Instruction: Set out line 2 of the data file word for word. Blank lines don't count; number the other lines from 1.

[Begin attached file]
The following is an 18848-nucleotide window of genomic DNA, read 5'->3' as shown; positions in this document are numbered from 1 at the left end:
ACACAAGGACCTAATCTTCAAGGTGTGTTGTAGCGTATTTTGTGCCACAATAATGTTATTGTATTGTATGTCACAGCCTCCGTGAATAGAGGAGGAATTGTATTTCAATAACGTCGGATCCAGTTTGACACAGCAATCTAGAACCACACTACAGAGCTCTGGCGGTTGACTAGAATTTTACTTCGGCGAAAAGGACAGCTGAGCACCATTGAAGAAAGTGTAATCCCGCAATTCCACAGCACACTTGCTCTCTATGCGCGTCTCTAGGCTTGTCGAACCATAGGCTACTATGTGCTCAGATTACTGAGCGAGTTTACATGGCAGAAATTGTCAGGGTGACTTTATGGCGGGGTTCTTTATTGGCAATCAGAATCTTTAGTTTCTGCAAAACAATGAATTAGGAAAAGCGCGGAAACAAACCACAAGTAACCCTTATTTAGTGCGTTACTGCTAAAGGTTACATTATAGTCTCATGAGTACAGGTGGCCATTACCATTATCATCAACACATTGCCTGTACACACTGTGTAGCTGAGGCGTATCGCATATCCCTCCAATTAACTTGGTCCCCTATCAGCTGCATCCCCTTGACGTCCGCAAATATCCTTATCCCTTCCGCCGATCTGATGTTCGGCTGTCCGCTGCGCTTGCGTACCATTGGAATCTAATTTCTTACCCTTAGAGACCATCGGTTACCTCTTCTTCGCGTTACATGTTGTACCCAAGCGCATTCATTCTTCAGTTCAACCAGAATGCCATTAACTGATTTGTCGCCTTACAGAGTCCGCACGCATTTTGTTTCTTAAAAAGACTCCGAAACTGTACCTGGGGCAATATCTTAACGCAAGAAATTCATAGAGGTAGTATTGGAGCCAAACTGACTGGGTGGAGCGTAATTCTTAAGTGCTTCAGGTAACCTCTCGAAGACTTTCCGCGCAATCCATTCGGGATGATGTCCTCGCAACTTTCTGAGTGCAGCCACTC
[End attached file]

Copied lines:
ACACAAGGACCTAATCTTCAAGGTGTGTTGTAGCGTATTTTGTGCCACAATAATGTTATTGTATTGTATGTCACAGCCTCCGTGAATAGAGGAGGAATTGTATTTCAATAACGTCGGATCCAGTTTGACACAGCAATCTAGAACCACACTACAGAGCTCTGGCGGTTGACTAGAATTTTACTTCGGCGAAAAGGACAGCTGAGCACCATTGAAGAAAGTGTAATCCCGCAATTCCACAGCACACTTGCTCTCTATGCGCGTCTCTAGGCTTGTCGAACCATAGGCTACTATGTGCTCAGATTACTGAGCGAGTTTACATGGCAGAAATTGTCAGGGTGACTTTATGGCGGGGTTCTTTATTGGCAATCAGAATCTTTAGTTTCTGCAAAACAATGAATTAGGAAAAGCGCGGAAACAAACCACAAGTAACCCTTATTTAGTGCGTTACTGCTAAAGGTTACATTATAGTCTCATGAGTACAGGTGGCCATTACCATTATCATCAACACATTGCCTGTACACACTGTGTAGCTGAGGCGTATCGCATATCCCTCCAATTAACTTGGTCCCCTATCAGCTGCATCCCCTTGACGTCCGCAAATATCCTTATCCCTTCCGCCGATCTGATGTTCGGCTGTCCGCTGCGCTTGCGTACCATTGGAATCTAATTTCTTACCCTTAGAGACCATCGGTTACCTCTTCTTCGCGTTACATGTTGTACCCAAGCGCATTCATTCTTCAGTTCAACCAGAATGCCATTAACTGATTTGTCGCCTTACAGAGTCCGCACGCATTTTGTTTCTTAAAAAGACTCCGAAACTGTACCTGGGGCAATATCTTAACGCAAGAAATTCATAGAGGTAGTATTGGAGCCAAACTGACTGGGTGGAGCGTAATTCTTAAGTGCTTCAGGTAACCTCTCGAAGACTTTCCGCGCAATCCATTCGGGATGATGTCCTCGCAACTTTCTGAGTGCAGCCACTC